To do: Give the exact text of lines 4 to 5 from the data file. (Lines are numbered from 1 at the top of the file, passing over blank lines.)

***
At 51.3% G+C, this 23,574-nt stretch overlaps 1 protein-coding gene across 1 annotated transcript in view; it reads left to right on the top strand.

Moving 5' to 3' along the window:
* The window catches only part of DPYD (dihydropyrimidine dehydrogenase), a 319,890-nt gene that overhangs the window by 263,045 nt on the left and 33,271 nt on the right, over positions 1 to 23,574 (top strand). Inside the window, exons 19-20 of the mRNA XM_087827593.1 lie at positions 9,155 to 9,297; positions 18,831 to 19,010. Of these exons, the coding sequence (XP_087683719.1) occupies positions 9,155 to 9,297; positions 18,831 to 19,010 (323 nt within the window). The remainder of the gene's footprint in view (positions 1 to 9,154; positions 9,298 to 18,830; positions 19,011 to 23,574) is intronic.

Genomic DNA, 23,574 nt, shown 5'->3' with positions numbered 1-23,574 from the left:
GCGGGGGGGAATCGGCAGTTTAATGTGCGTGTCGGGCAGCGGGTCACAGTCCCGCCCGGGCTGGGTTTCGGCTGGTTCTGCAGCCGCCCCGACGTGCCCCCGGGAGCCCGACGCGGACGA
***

Genomic DNA, 23,574 nt, shown 5'->3' with positions numbered 1-23,574 from the left:
GCGGGGGGGAATCGGCAGTTTAATGTGCGTGTCGGGCAGCGGGTCACAGTCCCGCCCGGGCTGGGTTTCGGCTGGTTCTGCAGCCGCCCCGACGTGCCCCCGGGAGCCCGACGCGGACGA